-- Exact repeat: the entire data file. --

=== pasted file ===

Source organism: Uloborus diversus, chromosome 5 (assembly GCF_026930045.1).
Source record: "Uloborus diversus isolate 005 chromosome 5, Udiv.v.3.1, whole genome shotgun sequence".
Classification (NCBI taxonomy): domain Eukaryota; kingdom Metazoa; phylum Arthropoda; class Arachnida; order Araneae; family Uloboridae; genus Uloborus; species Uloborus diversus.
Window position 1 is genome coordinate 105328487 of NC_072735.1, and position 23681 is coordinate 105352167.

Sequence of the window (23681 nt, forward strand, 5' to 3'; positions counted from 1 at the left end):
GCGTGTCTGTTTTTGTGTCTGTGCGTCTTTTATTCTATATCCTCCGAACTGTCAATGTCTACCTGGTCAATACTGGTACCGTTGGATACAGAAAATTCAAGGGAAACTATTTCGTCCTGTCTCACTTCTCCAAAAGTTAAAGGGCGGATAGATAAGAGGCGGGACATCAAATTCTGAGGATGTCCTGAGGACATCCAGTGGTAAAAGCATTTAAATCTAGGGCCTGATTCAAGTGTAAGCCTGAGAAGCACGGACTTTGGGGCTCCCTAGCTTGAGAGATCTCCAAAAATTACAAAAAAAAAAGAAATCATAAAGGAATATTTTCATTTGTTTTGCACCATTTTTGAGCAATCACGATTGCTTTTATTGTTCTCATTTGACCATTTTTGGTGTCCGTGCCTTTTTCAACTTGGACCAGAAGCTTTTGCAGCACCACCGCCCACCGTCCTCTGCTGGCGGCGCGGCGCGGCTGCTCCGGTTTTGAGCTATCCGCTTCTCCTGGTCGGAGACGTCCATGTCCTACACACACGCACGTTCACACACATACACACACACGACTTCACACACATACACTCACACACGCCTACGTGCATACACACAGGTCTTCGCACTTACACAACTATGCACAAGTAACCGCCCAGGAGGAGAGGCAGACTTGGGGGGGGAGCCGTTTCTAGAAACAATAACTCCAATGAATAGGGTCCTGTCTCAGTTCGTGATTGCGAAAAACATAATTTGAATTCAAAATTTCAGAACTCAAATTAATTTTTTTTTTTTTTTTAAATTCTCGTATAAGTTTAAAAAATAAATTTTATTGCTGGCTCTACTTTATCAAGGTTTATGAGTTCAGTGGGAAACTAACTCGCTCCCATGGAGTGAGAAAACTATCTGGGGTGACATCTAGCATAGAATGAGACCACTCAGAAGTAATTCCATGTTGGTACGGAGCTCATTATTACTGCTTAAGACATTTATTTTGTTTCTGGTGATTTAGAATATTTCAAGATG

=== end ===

Source organism: Uloborus diversus, chromosome 5 (assembly GCF_026930045.1).
Source record: "Uloborus diversus isolate 005 chromosome 5, Udiv.v.3.1, whole genome shotgun sequence".
Classification (NCBI taxonomy): domain Eukaryota; kingdom Metazoa; phylum Arthropoda; class Arachnida; order Araneae; family Uloboridae; genus Uloborus; species Uloborus diversus.
Window position 1 is genome coordinate 105328487 of NC_072735.1, and position 23681 is coordinate 105352167.

Sequence of the window (23681 nt, forward strand, 5' to 3'; positions counted from 1 at the left end):
GCGTGTCTGTTTTTGTGTCTGTGCGTCTTTTATTCTATATCCTCCGAACTGTCAATGTCTACCTGGTCAATACTGGTACCGTTGGATACAGAAAATTCAAGGGAAACTATTTCGTCCTGTCTCACTTCTCCAAAAGTTAAAGGGCGGATAGATAAGAGGCGGGACATCAAATTCTGAGGATGTCCTGAGGACATCCAGTGGTAAAAGCATTTAAATCTAGGGCCTGATTCAAGTGTAAGCCTGAGAAGCACGGACTTTGGGGCTCCCTAGCTTGAGAGATCTCCAAAAATTACAAAAAAAAAAGAAATCATAAAGGAATATTTTCATTTGTTTTGCACCATTTTTGAGCAATCACGATTGCTTTTATTGTTCTCATTTGACCATTTTTGGTGTCCGTGCCTTTTTCAACTTGGACCAGAAGCTTTTGCAGCACCACCGCCCACCGTCCTCTGCTGGCGGCGCGGCGCGGCTGCTCCGGTTTTGAGCTATCCGCTTCTCCTGGTCGGAGACGTCCATGTCCTACACACACGCACGTTCACACACATACACACACACGACTTCACACACATACACTCACACACGCCTACGTGCATACACACAGGTCTTCGCACTTACACAACTATGCACAAGTAACCGCCCAGGAGGAGAGGCAGACTTGGGGGGGGAGCCGTTTCTAGAAACAATAACTCCAATGAATAGGGTCCTGTCTCAGTTCGTGATTGCGAAAAACATAATTTGAATTCAAAATTTCAGAACTCAAATTAATTTTTTTTTTTTTTTTAAATTCTCGTATAAGTTTAAAAAATAAATTTTATTGCTGGCTCTACTTTATCAAGGTTTATGAGTTCAGTGGGAAACTAACTCGCTCCCATGGAGTGAGAAAACTATCTGGGGTGACATCTAGCATAGAATGAGACCACTCAGAAGTAATTCCATGTTGGTACGGAGCTCATTATTACTGCTTAAGACATTTATTTTGTTTCTGGTGATTTAGAATATTTCAAGATG